Janice Jaffe, the McKeen Center’s associate director for courses and research, says the Global Citizen Grant “impacts the way students think about their place in the world, about development, about privilege, about the meaning of their education, and about the responsibilities of service whether here or abroad. Each of these students also continues building on the Global Citizens Grant experience both during the rest of their time at Bowdoin and after.”
Here are some of the ways students have done that in the past:
A couple of years ago a group of Global Citizens organized a photo show and talk at Frontier Cafe for the Brunswick community and also sold some items made in the places where they did their service.
Jamilah Gregory ’11 arranged for Estilo, a Brunswick shop, to sell scarves made in Ecuador. The funds went to the organization for children with disabilities she had volunteered with, and she put up information to educate customers about the organization.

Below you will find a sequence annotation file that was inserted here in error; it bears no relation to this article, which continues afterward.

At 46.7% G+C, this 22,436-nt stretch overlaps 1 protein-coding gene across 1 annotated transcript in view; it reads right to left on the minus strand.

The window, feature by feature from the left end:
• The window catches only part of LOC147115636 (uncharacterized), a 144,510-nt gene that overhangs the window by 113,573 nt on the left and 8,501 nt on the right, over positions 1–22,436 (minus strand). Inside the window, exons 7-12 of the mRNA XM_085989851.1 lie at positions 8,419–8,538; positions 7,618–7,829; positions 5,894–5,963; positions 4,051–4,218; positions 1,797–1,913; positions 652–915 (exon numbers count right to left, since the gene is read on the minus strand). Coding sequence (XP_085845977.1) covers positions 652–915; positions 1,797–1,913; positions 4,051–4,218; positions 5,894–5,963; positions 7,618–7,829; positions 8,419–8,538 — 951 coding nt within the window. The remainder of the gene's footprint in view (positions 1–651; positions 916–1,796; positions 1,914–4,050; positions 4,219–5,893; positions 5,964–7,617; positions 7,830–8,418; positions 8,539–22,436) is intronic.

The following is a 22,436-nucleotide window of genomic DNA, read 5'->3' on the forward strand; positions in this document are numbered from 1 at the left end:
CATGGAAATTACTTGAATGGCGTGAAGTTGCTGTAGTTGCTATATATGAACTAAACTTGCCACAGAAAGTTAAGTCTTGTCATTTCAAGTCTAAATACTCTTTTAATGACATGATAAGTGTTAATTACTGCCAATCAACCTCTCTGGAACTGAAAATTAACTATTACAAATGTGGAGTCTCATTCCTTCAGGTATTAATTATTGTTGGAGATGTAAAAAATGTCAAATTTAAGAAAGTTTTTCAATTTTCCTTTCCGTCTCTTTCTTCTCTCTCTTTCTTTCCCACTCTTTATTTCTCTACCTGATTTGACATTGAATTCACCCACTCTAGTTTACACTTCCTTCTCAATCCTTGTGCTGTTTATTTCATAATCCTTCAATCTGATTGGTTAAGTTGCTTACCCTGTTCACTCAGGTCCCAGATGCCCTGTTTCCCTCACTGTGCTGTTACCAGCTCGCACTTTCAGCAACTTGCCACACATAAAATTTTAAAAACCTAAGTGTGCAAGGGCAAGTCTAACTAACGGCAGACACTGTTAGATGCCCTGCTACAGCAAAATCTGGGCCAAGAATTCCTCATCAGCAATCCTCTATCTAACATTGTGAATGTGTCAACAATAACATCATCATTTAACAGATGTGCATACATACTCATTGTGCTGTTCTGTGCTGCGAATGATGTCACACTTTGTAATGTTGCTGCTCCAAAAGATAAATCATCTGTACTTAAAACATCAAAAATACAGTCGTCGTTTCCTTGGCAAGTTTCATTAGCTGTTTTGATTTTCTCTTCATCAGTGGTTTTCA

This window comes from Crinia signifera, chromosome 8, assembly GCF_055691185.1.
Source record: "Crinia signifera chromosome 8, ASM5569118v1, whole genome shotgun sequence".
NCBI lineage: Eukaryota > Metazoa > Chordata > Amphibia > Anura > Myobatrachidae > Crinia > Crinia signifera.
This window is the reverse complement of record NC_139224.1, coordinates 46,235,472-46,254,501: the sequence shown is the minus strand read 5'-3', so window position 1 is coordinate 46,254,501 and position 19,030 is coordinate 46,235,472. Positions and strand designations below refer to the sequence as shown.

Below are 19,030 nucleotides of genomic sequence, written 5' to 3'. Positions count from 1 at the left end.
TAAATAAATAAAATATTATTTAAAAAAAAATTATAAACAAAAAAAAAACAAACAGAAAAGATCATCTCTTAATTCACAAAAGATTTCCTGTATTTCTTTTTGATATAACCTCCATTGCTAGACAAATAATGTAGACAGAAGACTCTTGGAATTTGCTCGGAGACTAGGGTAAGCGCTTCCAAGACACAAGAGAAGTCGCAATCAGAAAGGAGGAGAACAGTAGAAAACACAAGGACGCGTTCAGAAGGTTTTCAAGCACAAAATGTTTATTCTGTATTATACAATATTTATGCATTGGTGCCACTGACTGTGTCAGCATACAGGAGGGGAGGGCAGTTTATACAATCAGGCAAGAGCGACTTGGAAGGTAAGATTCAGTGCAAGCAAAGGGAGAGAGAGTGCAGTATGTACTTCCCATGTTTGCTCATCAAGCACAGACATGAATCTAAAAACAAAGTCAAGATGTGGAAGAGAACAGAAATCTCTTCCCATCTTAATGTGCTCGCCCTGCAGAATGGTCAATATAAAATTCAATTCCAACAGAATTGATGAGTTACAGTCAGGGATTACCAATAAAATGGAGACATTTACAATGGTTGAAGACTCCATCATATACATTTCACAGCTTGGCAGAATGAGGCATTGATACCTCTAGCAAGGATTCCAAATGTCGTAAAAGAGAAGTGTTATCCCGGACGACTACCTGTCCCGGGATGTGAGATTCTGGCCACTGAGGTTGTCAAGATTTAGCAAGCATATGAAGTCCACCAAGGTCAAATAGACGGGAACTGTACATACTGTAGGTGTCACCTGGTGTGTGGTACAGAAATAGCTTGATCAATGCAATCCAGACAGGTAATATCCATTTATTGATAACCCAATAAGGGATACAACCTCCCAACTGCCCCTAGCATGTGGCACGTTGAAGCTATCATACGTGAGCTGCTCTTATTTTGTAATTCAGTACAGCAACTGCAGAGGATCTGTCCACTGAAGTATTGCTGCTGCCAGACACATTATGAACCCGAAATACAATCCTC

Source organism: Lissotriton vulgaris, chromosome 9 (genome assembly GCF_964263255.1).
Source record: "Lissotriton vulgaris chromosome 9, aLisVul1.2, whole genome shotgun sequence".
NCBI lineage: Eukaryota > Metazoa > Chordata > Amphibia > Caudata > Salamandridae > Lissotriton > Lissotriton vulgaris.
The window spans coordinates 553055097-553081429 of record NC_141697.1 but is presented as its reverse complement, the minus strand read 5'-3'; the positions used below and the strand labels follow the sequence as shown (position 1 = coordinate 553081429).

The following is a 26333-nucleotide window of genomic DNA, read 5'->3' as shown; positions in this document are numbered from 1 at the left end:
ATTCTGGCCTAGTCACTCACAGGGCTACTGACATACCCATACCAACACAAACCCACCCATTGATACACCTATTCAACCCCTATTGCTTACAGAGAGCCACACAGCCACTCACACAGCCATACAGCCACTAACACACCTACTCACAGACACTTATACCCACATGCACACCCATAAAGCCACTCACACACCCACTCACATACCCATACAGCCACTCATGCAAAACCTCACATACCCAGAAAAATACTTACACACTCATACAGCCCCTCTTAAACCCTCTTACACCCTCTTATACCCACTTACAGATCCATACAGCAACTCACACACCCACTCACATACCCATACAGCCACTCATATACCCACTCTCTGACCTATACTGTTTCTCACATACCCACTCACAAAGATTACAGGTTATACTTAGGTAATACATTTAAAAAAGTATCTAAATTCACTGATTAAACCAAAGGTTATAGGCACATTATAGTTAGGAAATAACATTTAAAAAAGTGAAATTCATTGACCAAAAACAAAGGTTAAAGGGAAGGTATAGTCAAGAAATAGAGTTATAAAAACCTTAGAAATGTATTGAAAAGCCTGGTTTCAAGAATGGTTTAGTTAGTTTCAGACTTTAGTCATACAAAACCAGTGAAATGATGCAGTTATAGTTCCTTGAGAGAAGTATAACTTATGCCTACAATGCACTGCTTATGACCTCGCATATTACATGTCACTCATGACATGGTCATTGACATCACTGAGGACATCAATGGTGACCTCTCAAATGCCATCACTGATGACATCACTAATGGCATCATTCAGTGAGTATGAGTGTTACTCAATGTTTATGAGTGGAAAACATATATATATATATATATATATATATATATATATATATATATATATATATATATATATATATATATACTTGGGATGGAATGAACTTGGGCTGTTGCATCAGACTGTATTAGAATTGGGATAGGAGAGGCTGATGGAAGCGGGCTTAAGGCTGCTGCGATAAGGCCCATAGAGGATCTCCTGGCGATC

Anirudh Sreekrishnan ’12 and Lakhina Ky ’11 both continued to do website work for their organizations after their return. Ky connected with the Cambodian community in Portland and also returned to work with the organization she’d served in Cambodia. Sreekrishnan spoke at Brunswick High School, connected others with the organization in Ghana where he had worked, and connected with the Ghanaian community in Maine.
Kyle Dempsey ’11 returned several times to the hospital where he served in León, Nicaragua, fundraised to provided the hospital with equipment through Portland’s Partners in Global Health, and also enlisted a number of medical students or physicians to volunteer at the hospital.
Kate Leifheit ’12 worked in an organization that serves the elderly poor in Quito, Ecuador, and she did a presentation about her work for residents at the Mid Coast Senior Health Center in Brunswick.
Ruiqi Tang ’13 did a book project to connect the school in China where she had worked with an organization where she volunteered throughout high school.
Sara Holby ’08’s experience in Kenya led to the creation of the Ajiri Tea company.
Nina Scheepers ’14 started a correspondence between Brunswick Junior High School students and the students she worked with in South Africa.